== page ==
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Heads of Laboratories

Head shot of Günter Blobel
Günter Blobel, M.D., Ph.D.
Investigator, Howard Hughes Medical Institute
John D. Rockefeller Jr. Professor
Laboratory of Cell Biology

Using X-ray crystallography, cryo-electron microscopy, biophysical, and cell-biological approaches, the Blobel lab focuses primarily on the structure and dynamics of the nuclear pore complex, a selective transport channel into and out of the nucleus. Dr. Blobel is also interested in the remodeling of messenger ribonucleoprotein (mRNP) prior, during, and after its transport across nuclear membrane, in the cytoplasmic transport of mRNA, and in the biosynthesis and uptake of cholesterol.

Research in the Blobel laboratory focuses on four areas:

1. Nuclear pore complex structure and dynamics. In 1986, the Blobel laboratory discovered the first proteins that make up the nuclear pore complex, and named them nucleoporins. It was subsequently shown that the nuclear pore complex consists of multiple copies of about 30 distinct nucleoporins. The lab also isolated and characterized the first transport factors mediating nucleo-cytoplasmic transport and identified their binding sites on nucleoporins. In 2004, Dr. Blobel’s lab began crystallographic analyses of interacting regions of nucleoporins with the aim of piecing together an atomic structure for the nuclear pore complex.

Early on, they discovered that identical segments of nucleoporins crystallized in distinct conformers, revealing the dynamic nature of their interactomes. Especially striking examples were found for two nucleoporins, Nup58 and Nup54. Crystal snapshots of cognate segments showed several distinct conformers and led to the proposal of a “ring cycle” for channel structure and dynamics. Based on the conformers’ dimensions and axes of symmetry and on the known eight-fold rotational symmetry of the nuclear pore complex, the ring cycle model proposed that eight hetero-dodecamers form a single large mid-plane ring of approximately 40 nanometers in diameter, whereas eight homo-tetramers form three smaller rings of 10 to 20 nanometers in diameter. In this model, the large mid-plane ring represents the dilated form, whereas the smaller rings represent the constricted form of the central channel. Calorimetric analyses indicated that occupation of transport factor binding sites present in an extended Nup58 segment cause allosteric stabilization of the dilated conformer at the expense of the constricted conformer.

2. Messenger ribonucleoprotein (mRNP) remodeling. Stepwise removal of mRNA-bound proteins on the cytoplasmic side of the nuclear pore complex is mediated by a nucleoporin-anchored ATPase that removes mRNA-bound proteins, one per each ATPase cycle, and thereby achieves transport of mRNA to the cytoplasm in a molecular ratchet-type mechanism. A specific viral protein interferes with this mechanism and thereby inhibits nuclear export of host mRNAs.

3. Cytoplasmic mRNA transport. Certain mRNAs are marked by “zip-code” element(s) and are actively transported to specific regions in the cytoplasm. Crystal structures of interactomes between myosin and an adaptor protein provided clues about the assembly of such a cytoplasmic mRNA transport complex.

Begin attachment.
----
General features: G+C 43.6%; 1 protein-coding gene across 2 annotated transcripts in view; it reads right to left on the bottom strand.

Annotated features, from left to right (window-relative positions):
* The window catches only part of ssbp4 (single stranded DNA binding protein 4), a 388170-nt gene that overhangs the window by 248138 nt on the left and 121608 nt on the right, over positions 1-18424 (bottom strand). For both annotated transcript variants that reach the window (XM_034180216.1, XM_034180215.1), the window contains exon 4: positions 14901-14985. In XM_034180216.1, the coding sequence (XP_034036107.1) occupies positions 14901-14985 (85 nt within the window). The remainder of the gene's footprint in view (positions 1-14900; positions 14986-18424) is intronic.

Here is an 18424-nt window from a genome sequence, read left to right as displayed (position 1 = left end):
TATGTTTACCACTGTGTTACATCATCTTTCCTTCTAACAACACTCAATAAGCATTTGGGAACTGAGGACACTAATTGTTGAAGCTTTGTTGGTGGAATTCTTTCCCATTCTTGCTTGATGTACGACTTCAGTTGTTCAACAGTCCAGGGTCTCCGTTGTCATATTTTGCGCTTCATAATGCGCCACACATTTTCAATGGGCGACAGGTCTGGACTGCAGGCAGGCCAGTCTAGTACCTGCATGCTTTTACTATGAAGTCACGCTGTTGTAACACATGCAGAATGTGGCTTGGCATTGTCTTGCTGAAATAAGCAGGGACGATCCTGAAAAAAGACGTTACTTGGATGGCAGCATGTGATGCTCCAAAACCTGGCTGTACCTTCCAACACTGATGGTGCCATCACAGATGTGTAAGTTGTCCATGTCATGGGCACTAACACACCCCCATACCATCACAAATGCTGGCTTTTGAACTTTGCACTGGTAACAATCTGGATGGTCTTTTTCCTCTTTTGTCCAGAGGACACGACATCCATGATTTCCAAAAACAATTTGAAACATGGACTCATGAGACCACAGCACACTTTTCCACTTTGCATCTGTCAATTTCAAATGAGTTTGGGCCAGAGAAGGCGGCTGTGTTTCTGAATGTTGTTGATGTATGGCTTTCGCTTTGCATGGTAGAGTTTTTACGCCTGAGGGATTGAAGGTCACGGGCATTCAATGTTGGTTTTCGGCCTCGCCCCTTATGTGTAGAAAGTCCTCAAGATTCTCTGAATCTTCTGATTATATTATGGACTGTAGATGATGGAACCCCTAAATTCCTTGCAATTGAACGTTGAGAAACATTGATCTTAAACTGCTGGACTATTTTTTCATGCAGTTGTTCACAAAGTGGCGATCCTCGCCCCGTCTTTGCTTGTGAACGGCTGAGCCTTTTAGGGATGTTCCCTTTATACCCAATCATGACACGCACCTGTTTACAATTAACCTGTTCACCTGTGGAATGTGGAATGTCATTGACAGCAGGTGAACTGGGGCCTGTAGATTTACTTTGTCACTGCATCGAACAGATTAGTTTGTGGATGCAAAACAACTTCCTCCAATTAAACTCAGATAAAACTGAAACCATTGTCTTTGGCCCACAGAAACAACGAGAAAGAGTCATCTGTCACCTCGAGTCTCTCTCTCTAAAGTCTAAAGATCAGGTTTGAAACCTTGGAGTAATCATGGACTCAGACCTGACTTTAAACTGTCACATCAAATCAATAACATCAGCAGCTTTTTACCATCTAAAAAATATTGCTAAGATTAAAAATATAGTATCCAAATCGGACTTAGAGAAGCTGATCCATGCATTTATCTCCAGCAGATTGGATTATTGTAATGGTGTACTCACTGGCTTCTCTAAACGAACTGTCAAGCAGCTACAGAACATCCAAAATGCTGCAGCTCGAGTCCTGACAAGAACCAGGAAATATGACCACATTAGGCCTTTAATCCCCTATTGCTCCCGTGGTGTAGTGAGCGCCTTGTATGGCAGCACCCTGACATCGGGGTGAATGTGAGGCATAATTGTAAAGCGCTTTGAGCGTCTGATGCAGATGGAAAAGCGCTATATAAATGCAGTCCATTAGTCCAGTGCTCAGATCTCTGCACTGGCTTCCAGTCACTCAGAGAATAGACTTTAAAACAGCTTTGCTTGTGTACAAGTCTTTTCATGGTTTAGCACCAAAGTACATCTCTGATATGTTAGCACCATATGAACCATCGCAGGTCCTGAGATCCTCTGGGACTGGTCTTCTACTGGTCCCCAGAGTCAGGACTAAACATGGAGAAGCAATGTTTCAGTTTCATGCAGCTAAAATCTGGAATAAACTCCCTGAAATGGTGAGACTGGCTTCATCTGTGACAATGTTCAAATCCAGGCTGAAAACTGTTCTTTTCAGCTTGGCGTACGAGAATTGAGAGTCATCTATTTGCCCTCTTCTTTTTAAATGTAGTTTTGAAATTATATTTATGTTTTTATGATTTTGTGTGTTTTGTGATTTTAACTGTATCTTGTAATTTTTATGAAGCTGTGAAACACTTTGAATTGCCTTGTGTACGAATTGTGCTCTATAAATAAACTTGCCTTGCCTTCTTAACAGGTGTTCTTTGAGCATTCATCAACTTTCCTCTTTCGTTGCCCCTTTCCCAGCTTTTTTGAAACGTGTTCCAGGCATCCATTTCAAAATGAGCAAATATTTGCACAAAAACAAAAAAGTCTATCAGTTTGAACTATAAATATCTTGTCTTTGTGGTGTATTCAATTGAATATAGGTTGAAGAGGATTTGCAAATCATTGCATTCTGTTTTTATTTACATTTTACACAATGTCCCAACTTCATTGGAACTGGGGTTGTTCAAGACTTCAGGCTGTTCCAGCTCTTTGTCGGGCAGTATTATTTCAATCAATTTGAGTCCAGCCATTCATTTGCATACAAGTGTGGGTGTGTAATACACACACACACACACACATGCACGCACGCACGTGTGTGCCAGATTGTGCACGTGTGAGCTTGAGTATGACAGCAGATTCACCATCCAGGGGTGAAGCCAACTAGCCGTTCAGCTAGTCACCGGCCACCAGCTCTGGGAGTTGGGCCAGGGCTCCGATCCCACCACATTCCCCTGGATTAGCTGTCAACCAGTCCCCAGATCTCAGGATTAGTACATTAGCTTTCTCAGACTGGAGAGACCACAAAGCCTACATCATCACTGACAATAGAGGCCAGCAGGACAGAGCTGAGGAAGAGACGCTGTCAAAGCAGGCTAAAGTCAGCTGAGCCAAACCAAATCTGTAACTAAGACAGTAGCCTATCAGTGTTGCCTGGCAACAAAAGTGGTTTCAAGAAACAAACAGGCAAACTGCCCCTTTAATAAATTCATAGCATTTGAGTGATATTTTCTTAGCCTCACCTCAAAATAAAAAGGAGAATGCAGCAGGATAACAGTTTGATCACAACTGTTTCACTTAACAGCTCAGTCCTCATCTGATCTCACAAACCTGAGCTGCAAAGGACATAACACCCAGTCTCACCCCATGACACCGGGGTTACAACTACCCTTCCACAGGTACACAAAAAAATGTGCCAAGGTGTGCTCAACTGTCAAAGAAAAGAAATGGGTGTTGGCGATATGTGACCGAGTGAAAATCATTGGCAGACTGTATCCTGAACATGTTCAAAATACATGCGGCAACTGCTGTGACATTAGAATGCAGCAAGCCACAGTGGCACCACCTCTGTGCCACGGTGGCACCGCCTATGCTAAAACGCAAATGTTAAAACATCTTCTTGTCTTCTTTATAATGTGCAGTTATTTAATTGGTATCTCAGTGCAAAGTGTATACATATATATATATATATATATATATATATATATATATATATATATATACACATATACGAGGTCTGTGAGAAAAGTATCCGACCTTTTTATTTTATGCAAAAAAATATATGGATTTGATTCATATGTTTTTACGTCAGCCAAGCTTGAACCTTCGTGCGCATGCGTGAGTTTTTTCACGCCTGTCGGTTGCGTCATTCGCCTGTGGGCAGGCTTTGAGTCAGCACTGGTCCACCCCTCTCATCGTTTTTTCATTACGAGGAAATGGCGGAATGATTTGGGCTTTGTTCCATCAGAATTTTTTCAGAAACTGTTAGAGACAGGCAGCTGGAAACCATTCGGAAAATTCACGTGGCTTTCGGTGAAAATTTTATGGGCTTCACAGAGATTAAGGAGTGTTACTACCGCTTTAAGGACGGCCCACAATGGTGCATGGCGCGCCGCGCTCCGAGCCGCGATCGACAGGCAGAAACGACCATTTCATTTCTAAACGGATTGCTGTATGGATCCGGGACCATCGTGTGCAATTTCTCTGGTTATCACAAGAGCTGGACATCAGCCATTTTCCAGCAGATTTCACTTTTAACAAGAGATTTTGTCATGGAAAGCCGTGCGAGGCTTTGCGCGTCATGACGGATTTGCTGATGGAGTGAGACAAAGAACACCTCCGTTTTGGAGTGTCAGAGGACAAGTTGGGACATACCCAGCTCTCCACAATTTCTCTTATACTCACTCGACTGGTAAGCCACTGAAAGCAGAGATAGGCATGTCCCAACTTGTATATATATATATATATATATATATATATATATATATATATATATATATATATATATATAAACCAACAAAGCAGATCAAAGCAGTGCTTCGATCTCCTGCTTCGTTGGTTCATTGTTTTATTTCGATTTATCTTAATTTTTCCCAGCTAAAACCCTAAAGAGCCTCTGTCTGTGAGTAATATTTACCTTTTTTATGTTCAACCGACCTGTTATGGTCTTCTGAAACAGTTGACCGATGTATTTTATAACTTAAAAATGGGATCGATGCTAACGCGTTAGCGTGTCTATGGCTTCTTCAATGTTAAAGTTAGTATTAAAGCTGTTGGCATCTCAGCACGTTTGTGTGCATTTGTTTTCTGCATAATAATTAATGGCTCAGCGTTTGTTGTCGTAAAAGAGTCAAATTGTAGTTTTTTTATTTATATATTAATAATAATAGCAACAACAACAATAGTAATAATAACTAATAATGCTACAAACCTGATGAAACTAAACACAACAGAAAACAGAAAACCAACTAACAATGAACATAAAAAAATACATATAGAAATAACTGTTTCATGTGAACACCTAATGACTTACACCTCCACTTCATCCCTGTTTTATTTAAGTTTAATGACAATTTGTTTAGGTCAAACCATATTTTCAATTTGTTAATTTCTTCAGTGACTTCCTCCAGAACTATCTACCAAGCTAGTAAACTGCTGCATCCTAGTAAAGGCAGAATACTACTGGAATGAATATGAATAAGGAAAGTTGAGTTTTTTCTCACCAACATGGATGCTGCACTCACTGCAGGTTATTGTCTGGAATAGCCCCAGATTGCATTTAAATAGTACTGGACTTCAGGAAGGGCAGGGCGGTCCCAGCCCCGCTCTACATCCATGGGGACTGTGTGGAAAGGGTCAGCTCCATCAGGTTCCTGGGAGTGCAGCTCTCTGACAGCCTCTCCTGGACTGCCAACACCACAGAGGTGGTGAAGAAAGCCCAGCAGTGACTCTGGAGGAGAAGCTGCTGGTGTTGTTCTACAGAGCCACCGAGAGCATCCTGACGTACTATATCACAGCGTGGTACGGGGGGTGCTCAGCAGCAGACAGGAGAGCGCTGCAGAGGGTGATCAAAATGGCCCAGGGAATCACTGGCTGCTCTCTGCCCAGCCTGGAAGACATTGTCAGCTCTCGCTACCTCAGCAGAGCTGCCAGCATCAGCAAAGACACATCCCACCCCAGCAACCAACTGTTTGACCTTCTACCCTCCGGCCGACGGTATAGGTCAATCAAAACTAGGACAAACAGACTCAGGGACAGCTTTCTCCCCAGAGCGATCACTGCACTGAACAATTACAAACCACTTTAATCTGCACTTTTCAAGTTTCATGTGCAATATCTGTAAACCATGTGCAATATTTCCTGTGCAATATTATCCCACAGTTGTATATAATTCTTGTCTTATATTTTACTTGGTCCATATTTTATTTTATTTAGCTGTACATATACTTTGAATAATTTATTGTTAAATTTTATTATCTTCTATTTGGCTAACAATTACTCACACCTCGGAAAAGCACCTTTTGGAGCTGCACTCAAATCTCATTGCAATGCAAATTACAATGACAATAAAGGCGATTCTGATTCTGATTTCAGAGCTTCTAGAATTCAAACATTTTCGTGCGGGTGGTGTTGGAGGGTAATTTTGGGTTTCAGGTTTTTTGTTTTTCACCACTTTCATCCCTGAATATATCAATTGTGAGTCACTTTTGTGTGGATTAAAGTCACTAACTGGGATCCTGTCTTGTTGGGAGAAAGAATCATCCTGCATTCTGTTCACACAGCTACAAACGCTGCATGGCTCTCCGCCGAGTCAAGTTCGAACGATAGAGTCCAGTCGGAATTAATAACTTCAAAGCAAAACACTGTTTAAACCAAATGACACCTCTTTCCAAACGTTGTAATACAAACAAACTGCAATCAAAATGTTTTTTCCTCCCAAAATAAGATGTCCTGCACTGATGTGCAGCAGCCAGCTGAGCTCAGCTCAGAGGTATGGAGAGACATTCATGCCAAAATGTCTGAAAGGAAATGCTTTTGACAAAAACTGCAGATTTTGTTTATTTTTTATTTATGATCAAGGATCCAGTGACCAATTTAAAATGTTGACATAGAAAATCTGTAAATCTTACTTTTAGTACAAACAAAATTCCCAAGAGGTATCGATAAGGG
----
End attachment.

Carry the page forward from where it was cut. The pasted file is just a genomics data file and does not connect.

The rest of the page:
4. Membrane proteins in cholesterol biosynthesis and cholesterol uptake. In 1988, the Blobel laboratory identified a lamin B receptor, a multifunctional integral membrane protein in the inner nuclear membrane. The C-terminal half of this receptor is highly homologous to sterol reductases, and the cDNA of the human lamin B receptor complements reductase gene deletion in yeast. A crystal structure of an Archaea homolog showed 10 transmembrane segments and yielded insights into lamin B receptor and sterol reductase function and diseases caused by human mutations.


M.D., 1960
University of Tübingen

Ph.D. in oncology, 1967
University of Wisconsin, Madison


The Rockefeller University, 1967–1969


Assistant Professor, 1969–1973
Associate Professor, 1973–1976
Professor, 1976–
The Rockefeller University

Investigator, 1986–
Howard Hughes Medical Institute


U.S. Steel Award, 1978

Canada Gairdner International Award, 1982

Warburg Medal, German Biochemical Society, 1983

Richard Lounsbery Award, 1983

V.D. Mattia Award, 1986

Wilson Medal, American Society for Cell Biology, 1986

Louisa Gross Horwitz Prize, 1989

Albert Lasker Basic Medical Research Award, 1993

King Faisal International Prize, 1996

New York City Mayor’s Award for Excellence in Science and Technology, 1997

Massry Prize, 1999

Nobel Prize in Physiology or Medicine, 1999 


National Academy of Sciences
American Philosophical Society
Pontifical Academy of Sciences
German Order of Merit


Koh, J. and Blobel, G. Allosteric regulation in gating the central channel of the nuclear pore complex. Cell 161, 1361–1373 (2015).

Singh, N. et al. Hooking She3p onto She2p for myosin-mediated cytoplasmic mRNA transport. Proc. Natl. Acad. Sci. U.S.A. 112, 142–147 (2015).

Li, X. et al. Structure of an integral membrane sterol reductase from Methylomicrobium alcaliphilum. Nature 517, 104–107 (2015).

Quan, B. et al. Vesiculoviral matrix (M) protein occupies nucleic acid binding site at nucleoporin pair (Rae1 Nup98). Proc. Natl. Acad. Sci. U.S.A. 111, 9127–9132 (2014).

Dr. Blobel is a faculty member in the David Rockefeller Graduate Program and the Tri-Institutional M.D.-Ph.D. Program.